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Pirate Democracy

Sociologists from Florida who are studying old-fashioned pirates who sailed the oceans in the 17th and 18th centuries (not the modern, movie kind) say that pirates were pioneers when it came to exploring new territory and meeting the native peoples they found there.

Researcher Jason Acosta says, "Hollywood really has given pirates a bum rap with its image of bloodthirsty, one-eyed, peg-legged men who bury treasure and force people to walk the plank. We owe them a little more respect." He ought to know, since one of his ancestors was a pirate who fought for the United States in the Battle of New Orleans. He compared pirate charters with the Declaration of Independence and the US Constitution and was amazed by the similarities.

Like the American revolutionaries, pirates developed three branches of government with checks and balances. The ship captain was elected, just as the US president; the pirate assembly was comparable to Congress; and the quartermaster resembled a judge in settling shipmate disputes and preventing the captain from overstepping his authority.

When public schools moved to the Western states, many young boys defected to Indian tribes, rather than attend classes. The same thing happened with pirates?many ordinary sailors defected to pirate ships because the pay and food were better. All crew members were allowed to vote, ship charters had to be signed by every man on board, and anyone who lost an eye or a leg was financially compensated. Acosta says, "It's no wonder that many sailors seized the opportunity to jump ship and search for a better way of life, namely piracy, which offered better food, shorter work shifts and the power of the crew in decision-making."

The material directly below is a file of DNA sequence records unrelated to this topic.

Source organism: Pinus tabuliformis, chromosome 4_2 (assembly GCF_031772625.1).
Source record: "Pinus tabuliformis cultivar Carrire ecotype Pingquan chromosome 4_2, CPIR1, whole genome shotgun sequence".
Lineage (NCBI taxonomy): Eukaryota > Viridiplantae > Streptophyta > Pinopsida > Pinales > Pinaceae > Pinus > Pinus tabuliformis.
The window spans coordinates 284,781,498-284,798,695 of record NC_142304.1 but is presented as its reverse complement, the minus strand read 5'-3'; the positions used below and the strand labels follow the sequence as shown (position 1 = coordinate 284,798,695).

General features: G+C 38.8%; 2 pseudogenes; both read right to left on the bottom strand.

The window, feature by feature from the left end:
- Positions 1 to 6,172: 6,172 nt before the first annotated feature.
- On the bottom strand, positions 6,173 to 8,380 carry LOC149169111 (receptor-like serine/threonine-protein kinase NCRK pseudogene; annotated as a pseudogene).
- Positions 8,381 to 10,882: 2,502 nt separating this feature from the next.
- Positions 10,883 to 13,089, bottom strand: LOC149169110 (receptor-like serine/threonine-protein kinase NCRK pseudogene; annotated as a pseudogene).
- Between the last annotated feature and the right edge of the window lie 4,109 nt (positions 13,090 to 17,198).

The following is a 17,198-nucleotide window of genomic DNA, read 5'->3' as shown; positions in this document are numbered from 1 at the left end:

Cowboy movies usually depict an all white world, but in reality, many cowboys were black, since they were newly-freed slaves doing the kind of work that people who have just entered the economic world always do. There were black pirates as well. Indians and blacks who enslaved by the Spanish in the Caribbean gave pirates inside information on where to dock their ships and find supplies, Acosta says. Slaves fleeing plantations were welcomed on pirate ships, where they shared an equal voice with white sailors.

Acosta says that the legends about buried pirate treasure are just that: a myth, because pirates SPENT their money, they didn't bury it. By selling stolen silks, satins, spices and other merchandise in ports and spending their cash in the colonies, pirates actually created an economic boom, helping struggling settlements and making cities such as Port Royale in Jamaica and Charleston, S.C., important economic centers. Acosta says, "They didn?t bury their treasure, they spent it, helping colonies survive that couldn't get the money and supplies they needed from Europe."

Art credit: freeimages.co.uk

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